Candidate experience is a trendy buzzword in today’s recruitment environment. Do you know what it is? More important, do you know how job seekers view the experience that you offer? Candidates that come into your recruitment process only to be treated poorly are likely to drop out of your talent pool. That’s bad enough, but do you want to take the risk of them getting on Glassdoor or some other public site and sharing that experience? You may not even be aware of gaps or broken part of your process. Here are just a few examples of real situations that have happened in recent weeks to people I know: Read the rest of this entry »
I read a staggering statistic this week: according to SHRM (the Society for Human Resource Management), 92% of people NEVER finish online job applications. This is terrible news for recruiters and employers in a candidate-short market. You simply cannot afford to turn candidates away through an onerous online application process. How can you improve this critical part of the candidate experience? Read the rest of this entry »
Today’s guest blog is from People 2.0, a leading provider of back-office solutions for staffing and recruiting organizations, nationally and globally. We offer a variety of support services, including payrolling, payroll funding, risk management, etc., and serve as a strategic resource in helping you efficiently and profitably place talent. www.people20.com
Ghosting: You say you’ll call, but you never do…
You might be doing your candidates, your clients, and your recruiting firm a disservice by ghosting job applicants. If you’ve never heard of this term, it means that you’ve effectively gone radio silent on an applicant without explanation. This can happen after exchanging emails or LinkedIn messages, after initial phone interviews, or after a lengthy interview process. Read the rest of this entry »
There’s been some lively discussion among the NPA ranks this week about the perils of neglecting candidates. While many (most?) recruiters say they work for the client—and I don’t disagree, because that’s who pays the bills—it seems timely to remind independent recruiters not to forget about the candidate. Especially in the candidate-short market recruiters are facing today.
Candidates have options. Lots of options. You’re not “doing them a favor” by helping them take important steps in their career. Independent recruiters and clients who aren’t responding to candidates in a professional, timely manner will lose out to those who do.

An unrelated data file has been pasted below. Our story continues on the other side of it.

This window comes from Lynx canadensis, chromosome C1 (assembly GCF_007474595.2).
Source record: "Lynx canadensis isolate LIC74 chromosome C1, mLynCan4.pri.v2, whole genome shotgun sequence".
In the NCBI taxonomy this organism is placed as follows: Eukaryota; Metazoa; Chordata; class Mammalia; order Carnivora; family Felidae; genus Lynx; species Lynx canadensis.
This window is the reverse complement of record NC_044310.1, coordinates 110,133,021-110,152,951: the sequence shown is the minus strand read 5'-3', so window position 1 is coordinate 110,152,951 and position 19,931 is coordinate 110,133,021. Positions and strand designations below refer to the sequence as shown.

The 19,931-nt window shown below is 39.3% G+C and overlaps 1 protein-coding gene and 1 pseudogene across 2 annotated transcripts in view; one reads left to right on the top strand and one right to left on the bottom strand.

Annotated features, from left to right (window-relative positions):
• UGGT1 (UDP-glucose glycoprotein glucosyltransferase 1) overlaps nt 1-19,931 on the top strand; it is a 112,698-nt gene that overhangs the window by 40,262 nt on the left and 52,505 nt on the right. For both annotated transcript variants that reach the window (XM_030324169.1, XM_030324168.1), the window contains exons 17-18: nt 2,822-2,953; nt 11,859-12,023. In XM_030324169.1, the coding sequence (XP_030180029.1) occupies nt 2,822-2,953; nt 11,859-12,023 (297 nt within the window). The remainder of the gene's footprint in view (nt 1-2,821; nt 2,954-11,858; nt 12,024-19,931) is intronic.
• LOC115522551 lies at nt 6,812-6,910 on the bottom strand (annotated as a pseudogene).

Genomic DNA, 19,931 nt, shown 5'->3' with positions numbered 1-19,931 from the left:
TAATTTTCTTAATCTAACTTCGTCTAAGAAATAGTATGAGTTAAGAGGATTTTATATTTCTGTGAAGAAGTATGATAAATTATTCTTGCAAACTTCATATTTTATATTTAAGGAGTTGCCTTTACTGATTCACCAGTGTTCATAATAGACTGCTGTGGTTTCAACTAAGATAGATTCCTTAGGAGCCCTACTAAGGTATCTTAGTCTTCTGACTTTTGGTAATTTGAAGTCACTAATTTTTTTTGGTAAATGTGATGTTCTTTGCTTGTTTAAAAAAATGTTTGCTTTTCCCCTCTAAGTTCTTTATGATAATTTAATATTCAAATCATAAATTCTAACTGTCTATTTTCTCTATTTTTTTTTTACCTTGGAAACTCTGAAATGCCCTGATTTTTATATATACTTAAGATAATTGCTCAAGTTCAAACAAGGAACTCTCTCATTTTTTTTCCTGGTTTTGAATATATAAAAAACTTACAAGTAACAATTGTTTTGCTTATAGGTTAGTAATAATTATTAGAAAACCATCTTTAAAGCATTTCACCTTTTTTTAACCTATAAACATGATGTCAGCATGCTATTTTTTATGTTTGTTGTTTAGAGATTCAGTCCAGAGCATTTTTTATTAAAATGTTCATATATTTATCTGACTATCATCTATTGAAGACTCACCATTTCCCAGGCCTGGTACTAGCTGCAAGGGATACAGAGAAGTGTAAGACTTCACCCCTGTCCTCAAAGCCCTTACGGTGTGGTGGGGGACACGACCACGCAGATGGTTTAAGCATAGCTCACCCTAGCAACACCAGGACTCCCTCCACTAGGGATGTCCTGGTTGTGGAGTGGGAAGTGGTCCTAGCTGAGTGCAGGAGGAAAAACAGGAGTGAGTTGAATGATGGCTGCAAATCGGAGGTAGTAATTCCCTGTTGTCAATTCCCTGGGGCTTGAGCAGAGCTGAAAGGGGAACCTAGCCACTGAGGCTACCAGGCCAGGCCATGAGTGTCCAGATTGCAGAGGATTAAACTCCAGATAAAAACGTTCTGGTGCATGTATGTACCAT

Qualigence International, the largest recruitment research firm in the US, recently conducted a survey on what recruiters and hiring managers consider their primary focus in 2013. The most shocking detail? ZERO said “making sure the candidate is satisfied.” Take a look at the other results in the [INFOGRAPHIC] below:
What are YOU doing as an independent recruiter, to show your candidates a little love?
A few weeks ago I was getting ready to leave for the Fordyce Forum 2012 and wrote about how to prepare for such an event. This week, my post will focus more on some of the great content I retained while I was there – especially from Greg Doersching, Owner, The Griffin Search Group. He is such a dynamic speaker and not only kept me interested in what he was saying the entire presentation, but also gave me some great information that I thought I should pass on to our readers. The “meat” of his presentation was very detailed and descriptive but for our purposes, I’ll just summarize some of key things.
The first thing Greg talked about was the 5 prime motivators for candidates. Keep these in mind when you think about how you want to present the position to a candidate.
1. Quality of life at and outside of work
2. Major responsibilities and challenges of the position
3. Career growth and marketability
Also, a great piece of advice he gave the audience was that you NEVER want to call your best candidates first. Give yourself several calls to get the presentation down correctly before you pitch the position to them.
Another significant thing he mentioned has to do with client details that are kept from the candidate. As a millennial that was in the job market not so long ago, I would have been very skeptical if a recruiter called me and wouldn’t tell me the name of the client. In Greg’s words “we are so paranoid, that we lose business trying to protect business.”
One of the last things he said is that it’s important to close a candidate conversation with either “fact based selling” or “story-telling.” Fact based selling uses numbers to present a thought, and story-telling gives a candidate before and after pictures or success stories. You want to allow your candidate to create a visual of what he/she could be a part of.
Have you ever heard Greg speak? What are your thoughts on these topics?